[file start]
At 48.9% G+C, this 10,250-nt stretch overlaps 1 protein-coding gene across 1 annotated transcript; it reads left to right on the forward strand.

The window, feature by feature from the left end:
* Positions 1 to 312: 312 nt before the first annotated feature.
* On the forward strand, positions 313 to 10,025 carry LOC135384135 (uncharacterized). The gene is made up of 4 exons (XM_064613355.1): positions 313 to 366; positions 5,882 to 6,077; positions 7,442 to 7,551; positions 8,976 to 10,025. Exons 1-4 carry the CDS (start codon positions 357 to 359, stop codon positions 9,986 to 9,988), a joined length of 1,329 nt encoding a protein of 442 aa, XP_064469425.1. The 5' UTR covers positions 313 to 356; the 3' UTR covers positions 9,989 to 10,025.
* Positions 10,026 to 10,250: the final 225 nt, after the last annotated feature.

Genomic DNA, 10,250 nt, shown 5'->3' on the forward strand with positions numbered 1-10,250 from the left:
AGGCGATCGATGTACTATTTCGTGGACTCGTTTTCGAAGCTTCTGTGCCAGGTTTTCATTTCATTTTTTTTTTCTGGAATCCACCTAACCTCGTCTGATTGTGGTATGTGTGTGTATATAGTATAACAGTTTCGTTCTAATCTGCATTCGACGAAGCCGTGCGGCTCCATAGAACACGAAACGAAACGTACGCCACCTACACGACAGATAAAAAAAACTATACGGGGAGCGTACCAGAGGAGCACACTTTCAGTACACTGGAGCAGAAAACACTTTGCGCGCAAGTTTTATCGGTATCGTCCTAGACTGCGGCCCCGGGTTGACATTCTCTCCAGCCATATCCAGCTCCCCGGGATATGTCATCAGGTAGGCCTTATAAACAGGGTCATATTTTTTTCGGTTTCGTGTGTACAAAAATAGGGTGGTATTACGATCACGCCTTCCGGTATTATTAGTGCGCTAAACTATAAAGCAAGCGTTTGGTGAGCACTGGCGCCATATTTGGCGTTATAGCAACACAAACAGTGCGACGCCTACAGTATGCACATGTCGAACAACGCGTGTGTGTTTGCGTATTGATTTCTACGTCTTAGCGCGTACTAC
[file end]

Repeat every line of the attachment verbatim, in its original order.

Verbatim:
At 48.9% G+C, this 10,250-nt stretch overlaps 1 protein-coding gene across 1 annotated transcript; it reads left to right on the forward strand.

The window, feature by feature from the left end:
* Positions 1 to 312: 312 nt before the first annotated feature.
* On the forward strand, positions 313 to 10,025 carry LOC135384135 (uncharacterized). The gene is made up of 4 exons (XM_064613355.1): positions 313 to 366; positions 5,882 to 6,077; positions 7,442 to 7,551; positions 8,976 to 10,025. Exons 1-4 carry the CDS (start codon positions 357 to 359, stop codon positions 9,986 to 9,988), a joined length of 1,329 nt encoding a protein of 442 aa, XP_064469425.1. The 5' UTR covers positions 313 to 356; the 3' UTR covers positions 9,989 to 10,025.
* Positions 10,026 to 10,250: the final 225 nt, after the last annotated feature.

Genomic DNA, 10,250 nt, shown 5'->3' on the forward strand with positions numbered 1-10,250 from the left:
AGGCGATCGATGTACTATTTCGTGGACTCGTTTTCGAAGCTTCTGTGCCAGGTTTTCATTTCATTTTTTTTTTCTGGAATCCACCTAACCTCGTCTGATTGTGGTATGTGTGTGTATATAGTATAACAGTTTCGTTCTAATCTGCATTCGACGAAGCCGTGCGGCTCCATAGAACACGAAACGAAACGTACGCCACCTACACGACAGATAAAAAAAACTATACGGGGAGCGTACCAGAGGAGCACACTTTCAGTACACTGGAGCAGAAAACACTTTGCGCGCAAGTTTTATCGGTATCGTCCTAGACTGCGGCCCCGGGTTGACATTCTCTCCAGCCATATCCAGCTCCCCGGGATATGTCATCAGGTAGGCCTTATAAACAGGGTCATATTTTTTTCGGTTTCGTGTGTACAAAAATAGGGTGGTATTACGATCACGCCTTCCGGTATTATTAGTGCGCTAAACTATAAAGCAAGCGTTTGGTGAGCACTGGCGCCATATTTGGCGTTATAGCAACACAAACAGTGCGACGCCTACAGTATGCACATGTCGAACAACGCGTGTGTGTTTGCGTATTGATTTCTACGTCTTAGCGCGTACTAC